Abstract 14719: Wasted Work Fraction - A Novel Method For Assessing Dyssynchrony In Patients With Left Bundle Branch Block
Background: In patients with left bundle branch block (LBBB) left ventricular (LV) late activated segments are stretched initially by the contraction of early activated segments and early activated segments are stretched (after initial contraction) when late activated segments start to contract. The result of this dyssynchrony is that substantial amounts of LV work does not contribute to ejection and is “wasted”. We therefore introduce “wasted work fraction” (WWF) which may be used to quantify LV wasted work.
Methods: In a dog model (n=7) and in patients (n=14) with LBBB we measured segmental strain by speckle tracking echocardiography (dogs and patients) and sonomicrometry (dogs) and LV pressure (LVP) by micromanometry. Regional work was calculated using strain to assess regional shorting and LVP as an analog for wall stress. Instantaneous strain rate and LVP were multiplied resulting in a measure of instantaneous power. Power was then integrated over time to give work displayed as a function of time. Work during segmental shortening was defined as positive (black line in fig 1) and work during segmental lengthening as negative (grey line in fig 1), the latter was considered as wasted work. WWF could then be calculated as percent negative work of total positive work for a specific segment and as a mean WWF incorporating all LV walls (global).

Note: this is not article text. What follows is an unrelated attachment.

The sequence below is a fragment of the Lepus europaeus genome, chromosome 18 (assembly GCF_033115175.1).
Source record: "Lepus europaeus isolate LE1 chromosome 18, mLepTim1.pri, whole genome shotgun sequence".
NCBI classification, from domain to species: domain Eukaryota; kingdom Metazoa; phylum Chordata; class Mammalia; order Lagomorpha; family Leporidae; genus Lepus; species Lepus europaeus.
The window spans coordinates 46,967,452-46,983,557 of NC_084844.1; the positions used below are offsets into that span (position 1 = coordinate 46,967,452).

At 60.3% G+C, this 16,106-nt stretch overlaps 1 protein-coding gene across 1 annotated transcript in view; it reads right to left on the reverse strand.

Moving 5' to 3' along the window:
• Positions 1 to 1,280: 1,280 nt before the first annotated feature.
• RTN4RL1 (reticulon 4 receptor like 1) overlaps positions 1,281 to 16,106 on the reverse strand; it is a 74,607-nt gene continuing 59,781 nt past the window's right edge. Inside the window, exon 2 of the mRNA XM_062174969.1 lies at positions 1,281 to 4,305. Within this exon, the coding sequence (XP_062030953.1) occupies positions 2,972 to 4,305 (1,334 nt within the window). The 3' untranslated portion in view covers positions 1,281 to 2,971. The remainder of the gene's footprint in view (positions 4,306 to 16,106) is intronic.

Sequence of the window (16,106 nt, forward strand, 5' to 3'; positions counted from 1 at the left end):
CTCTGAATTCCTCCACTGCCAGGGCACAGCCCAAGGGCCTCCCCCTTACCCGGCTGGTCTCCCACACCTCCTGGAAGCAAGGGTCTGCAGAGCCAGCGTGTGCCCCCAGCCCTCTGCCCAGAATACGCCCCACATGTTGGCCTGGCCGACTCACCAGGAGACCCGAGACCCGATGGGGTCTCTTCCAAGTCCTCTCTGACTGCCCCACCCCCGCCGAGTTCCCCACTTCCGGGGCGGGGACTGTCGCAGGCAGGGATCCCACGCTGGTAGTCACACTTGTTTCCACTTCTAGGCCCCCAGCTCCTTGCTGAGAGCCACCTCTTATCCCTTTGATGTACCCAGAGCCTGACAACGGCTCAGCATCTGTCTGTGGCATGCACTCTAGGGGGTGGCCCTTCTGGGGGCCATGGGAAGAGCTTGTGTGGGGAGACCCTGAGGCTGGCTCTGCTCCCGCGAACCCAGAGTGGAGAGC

Results: In the dogs global WWF increased significantly from baseline to LBBB (mean ±SD, 15±8 vs. 36±15% and 16±5 vs. 34±9%) using sonomicrometry (Fig 2) and STE, respectively. Patients with LBBB also had a large degree of WWF (30±9%). Figure 1 shows regional work analysis for two segments in a patient with cardiac resynchronization therapy (CRT).
Conclusions: In a clinical setting WWF may be used to quantify the cardiac mechanical disadvantage of dyssynchrony and the WWF may indicate the potential for improvement in function by CRT. This analysis may serve as an important tool when evaluating patients for CRT and optimizing device settings.
- © 2011 by American Heart Association, Inc.